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Adrenal Medulla

1. Controlled by?

2. When stimulated it secretes?

2 Adrenal Cortex

1. Three zones: What are they?

2. What do they secrete?

Adrenal Medulla

1. Controlled by nervous system

2. When stimulated secretes epinephrine and norepinephrine into adrenal veins

Adrenal Cortex

1. Glomerulosa: mineralocorticoids… aldosterone

2. Fasciculata: glucocorticoids… cortisol

3. Reticularis: sex hormones


Adrenocorticotropic Hormone ACTH

What does it do?

Primarily what?

Remember, -tropin or -tropic means to stimulate.

Therefore, adrenocorticotropic means “to stimulate the adrenal cortex”

Function: Stimulates synthesis and secretion of adrenocortical hormones (cortisol, androgens, and aldosterone)

ACTH primarily stimulates cortisol


Describe the normal ACTH physiology



What does cortisol stimulate? 4

1) Gluconeogenesis

2) Protein mobilization

3) Fat mobilization

4) Stabilizes lysosomes



Adrenal Insufficiency vs Crisis

1. Adrenal Insufficiency is what?

2. What kind of disease is this?

3. Adrenal Crisis is what?

4. What kind of condition is this?

Adrenal Insufficiency

1. Failure of adrenal glands to produce essential BASAL secretion of steroids

2. Insidious wasting disease

Adrenal Crisis

3. Failure to RESPOND to the increased demands caused by stress or SUDDEN INABILITY to secrete essential steroids

4. Life-threatening condition


Nova’s likely diagnosis:

Adrenal insufficiency, of which there are two forms:?

1. Primary adrenal insufficiency (Addison’s disease)


2. Secondary adrenal insufficiency



Adrenal insufficiency?

1. Primary adrenal insufficiency (Addison’s disease) results from?

2. Secondary adrenal insufficiency results from?

Primary adrenal insufficiency (Addison’s disease)

1. Results from destruction or dysfunction of the adrenal cortex

Secondary adrenal insufficiency

2. Results from inadequate stimulation of adrenal cortex by ACTH (***By far the most common cause is chronic administration of exogenous steroids!)


Describe how the adrenal pathway changes in primary adrenal insufficiency?


What would happen to the adrenal pathway with exogenous administration of corticosteriods?


Decreased blood pressure?

Decreased cortisol:

1. Cortisol up-regulates alpha1-adrenergic receptors on vascular smooth muscle (what does stimulation of the alpha1 receptors do again?) so a decreased amount would…? 3

Decreased aldosterone:

2. Aldosterone increases Na reabsorption by renal cells, leading to increases in extracellular fluid volume and blood volume, venous return, cardiac output, and arterial pressure.  Therefore a decrease in aldosterone would…? 2


-Cause vasodilation and

-decrease in peripheral vascular resistance

-and decreased BP


-More NA+ to be excreted in the urine and also more water excretion.  

-decreased blood pressure


Adrenal Insuffieciency

Pulse rate increase?

Compensatory mechanisms as a result of:  4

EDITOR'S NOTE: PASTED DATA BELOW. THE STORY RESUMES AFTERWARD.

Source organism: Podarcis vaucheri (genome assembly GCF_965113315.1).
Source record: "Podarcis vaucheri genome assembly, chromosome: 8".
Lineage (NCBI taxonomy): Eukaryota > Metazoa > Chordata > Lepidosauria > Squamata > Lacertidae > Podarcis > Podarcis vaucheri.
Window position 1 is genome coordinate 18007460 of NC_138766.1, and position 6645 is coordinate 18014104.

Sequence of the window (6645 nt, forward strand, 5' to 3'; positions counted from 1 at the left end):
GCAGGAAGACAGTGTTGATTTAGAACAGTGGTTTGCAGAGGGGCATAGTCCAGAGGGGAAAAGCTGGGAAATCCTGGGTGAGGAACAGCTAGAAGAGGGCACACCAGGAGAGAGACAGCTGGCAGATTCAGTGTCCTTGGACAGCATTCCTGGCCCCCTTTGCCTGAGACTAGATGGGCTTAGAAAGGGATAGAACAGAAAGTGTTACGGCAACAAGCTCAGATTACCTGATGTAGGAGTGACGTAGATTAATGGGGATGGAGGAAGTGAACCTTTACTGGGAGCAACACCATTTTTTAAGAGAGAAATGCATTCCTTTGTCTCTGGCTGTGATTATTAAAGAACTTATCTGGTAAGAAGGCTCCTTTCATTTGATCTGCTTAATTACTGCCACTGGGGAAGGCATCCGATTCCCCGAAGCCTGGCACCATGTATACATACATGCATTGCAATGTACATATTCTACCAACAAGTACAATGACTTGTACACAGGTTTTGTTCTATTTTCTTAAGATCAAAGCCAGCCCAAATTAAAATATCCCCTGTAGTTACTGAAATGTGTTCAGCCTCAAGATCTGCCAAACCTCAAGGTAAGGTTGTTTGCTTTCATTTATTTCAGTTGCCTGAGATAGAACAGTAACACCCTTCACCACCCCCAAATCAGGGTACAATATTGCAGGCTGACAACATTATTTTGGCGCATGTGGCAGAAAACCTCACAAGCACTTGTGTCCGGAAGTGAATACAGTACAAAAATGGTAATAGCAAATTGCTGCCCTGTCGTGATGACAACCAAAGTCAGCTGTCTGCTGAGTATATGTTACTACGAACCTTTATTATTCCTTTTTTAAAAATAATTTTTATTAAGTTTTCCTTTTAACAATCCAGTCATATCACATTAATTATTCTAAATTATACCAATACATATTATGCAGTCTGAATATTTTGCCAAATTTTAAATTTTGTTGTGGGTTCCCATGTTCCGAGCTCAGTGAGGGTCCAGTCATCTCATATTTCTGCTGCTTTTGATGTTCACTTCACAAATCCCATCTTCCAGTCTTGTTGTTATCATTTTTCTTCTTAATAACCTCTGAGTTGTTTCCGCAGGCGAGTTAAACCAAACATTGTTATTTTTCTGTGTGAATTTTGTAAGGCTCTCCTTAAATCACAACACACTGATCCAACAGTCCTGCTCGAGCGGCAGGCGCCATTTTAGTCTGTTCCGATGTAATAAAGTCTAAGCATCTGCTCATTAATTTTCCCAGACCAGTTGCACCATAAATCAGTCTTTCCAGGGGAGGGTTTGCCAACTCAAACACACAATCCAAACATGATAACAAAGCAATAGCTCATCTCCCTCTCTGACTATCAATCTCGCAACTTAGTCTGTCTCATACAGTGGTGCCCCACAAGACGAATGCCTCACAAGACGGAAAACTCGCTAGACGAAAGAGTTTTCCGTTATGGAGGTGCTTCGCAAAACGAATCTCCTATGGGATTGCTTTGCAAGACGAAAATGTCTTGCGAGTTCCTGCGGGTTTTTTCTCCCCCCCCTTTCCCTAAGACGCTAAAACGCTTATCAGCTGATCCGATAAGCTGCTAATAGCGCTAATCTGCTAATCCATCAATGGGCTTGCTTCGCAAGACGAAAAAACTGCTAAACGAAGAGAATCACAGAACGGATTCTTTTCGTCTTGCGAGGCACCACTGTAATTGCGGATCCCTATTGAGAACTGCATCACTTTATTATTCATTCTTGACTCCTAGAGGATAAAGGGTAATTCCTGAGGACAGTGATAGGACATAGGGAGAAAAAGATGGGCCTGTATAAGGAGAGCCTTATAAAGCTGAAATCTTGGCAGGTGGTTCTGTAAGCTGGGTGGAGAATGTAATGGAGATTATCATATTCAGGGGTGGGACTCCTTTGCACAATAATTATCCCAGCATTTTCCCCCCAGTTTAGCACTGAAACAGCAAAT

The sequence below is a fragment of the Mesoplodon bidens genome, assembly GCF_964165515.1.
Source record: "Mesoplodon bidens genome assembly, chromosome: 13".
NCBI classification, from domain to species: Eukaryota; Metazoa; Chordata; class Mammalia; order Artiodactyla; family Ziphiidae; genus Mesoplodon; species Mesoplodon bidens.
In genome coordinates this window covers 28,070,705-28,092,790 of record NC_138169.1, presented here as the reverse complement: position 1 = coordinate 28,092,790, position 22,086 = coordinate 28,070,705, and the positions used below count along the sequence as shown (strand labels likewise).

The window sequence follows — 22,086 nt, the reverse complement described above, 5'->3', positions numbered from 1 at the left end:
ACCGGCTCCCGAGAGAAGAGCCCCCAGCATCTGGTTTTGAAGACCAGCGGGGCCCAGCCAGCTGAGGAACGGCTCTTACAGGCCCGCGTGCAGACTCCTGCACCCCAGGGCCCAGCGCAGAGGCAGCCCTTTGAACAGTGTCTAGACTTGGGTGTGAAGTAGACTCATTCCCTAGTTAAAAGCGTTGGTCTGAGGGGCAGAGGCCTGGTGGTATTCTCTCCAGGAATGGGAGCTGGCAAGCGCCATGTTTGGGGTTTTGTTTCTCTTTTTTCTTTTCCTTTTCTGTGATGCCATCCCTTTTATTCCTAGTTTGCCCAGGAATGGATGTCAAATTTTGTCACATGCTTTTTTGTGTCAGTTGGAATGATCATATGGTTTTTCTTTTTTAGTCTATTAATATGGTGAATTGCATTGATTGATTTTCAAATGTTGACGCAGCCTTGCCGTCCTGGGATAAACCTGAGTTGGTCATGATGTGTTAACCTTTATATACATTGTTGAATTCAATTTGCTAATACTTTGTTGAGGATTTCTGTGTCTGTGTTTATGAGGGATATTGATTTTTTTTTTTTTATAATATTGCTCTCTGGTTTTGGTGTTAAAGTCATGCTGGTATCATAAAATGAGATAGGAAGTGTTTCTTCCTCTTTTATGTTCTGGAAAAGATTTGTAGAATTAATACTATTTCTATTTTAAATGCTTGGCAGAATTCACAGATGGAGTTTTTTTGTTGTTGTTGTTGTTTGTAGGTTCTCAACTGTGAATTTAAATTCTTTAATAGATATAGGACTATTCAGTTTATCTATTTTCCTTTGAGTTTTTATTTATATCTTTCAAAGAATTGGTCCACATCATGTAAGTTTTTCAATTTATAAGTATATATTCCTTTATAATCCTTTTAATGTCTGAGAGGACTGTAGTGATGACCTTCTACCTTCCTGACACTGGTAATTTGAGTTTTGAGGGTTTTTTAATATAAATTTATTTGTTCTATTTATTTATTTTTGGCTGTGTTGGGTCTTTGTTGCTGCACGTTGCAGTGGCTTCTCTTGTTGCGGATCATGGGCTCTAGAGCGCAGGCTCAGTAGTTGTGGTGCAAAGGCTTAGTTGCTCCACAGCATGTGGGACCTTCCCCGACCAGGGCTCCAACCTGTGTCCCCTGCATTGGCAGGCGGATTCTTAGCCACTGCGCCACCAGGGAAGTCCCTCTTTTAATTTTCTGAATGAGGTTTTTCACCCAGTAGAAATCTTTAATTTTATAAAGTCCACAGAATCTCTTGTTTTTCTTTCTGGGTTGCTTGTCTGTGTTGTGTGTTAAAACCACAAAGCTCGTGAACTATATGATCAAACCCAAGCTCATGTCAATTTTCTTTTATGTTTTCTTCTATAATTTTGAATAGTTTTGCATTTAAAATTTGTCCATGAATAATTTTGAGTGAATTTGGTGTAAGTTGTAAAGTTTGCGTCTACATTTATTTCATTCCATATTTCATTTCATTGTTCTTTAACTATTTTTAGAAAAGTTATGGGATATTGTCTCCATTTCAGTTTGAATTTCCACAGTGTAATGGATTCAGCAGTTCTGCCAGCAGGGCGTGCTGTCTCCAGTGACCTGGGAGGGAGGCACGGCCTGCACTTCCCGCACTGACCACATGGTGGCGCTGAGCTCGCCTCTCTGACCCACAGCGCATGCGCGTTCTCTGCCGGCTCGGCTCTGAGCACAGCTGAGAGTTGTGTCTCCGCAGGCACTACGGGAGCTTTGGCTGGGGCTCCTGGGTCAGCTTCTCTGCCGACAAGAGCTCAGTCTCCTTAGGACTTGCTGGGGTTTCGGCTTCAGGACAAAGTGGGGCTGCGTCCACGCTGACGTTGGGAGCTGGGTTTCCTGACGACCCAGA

1. Decreased volume

2. With decreased volume we have decreased arterial pressure

3. ➔ baroreceptor reflex

4. ➔ increased sympathetic outflow and therefore an increase in heart rate


Decreased blood glucose?

Decreased cortisol:

One action of cortisol is to increase blood glucose concentration by promoting gluconeogenesis and decreasing glucose uptake by the tissues and therefore a decrease in cortisol would…?

Decrease blood glucose levels



Decreased aldosterone:

In addition to stimulating Na reabsorption, aldosterone stimulates K secretion by the renal principal cells and therefore a decrease in aldosterone would…?

inhibit K secretion


Late Distal Tubule/Collecting Duct Area

1. The principal cells reabsorb what? 2 And secrete what?

2. Aldosterone exerts its effects by increasing the function of the what?




Decreased aldosterone

Aldosterone increases Na reabsorption by renal principal cells.  Therefore, with decreased aldosterone we would have…?

Increased Na and water excretion


In contrast to indolent and progressive course of chronic adrenal insufficiency, ***adrenal crisis presents as a life-threatening emergency in which the primary manifestation is what??



1. When you have a patient that presents with what always consider an adrenal crisis if there is not an immediately apparent  cause?


2. ***The hypotension in adrenal crisis typically is

resistant to what? 2


3. If the missing _______ is not replaced, death will ensue!


1. severe hypotension

2. catecholamine and IV fluid administration!

3. cortisol


Adrenal Crisis 

Where is it seen? 4

1. In a previously undiagnosed patient with primary adrenal insufficiency who has been subjected to serious infection or other acute, major stress.

2. In a patient with known primary adrenal insufficiency who does not take more glucocorticoid during an acute infection (can occur during acute viral infections such as influenza) or other major illness, or has persistent vomiting caused by viral gastroenteritis or other gastrointestinal disorders.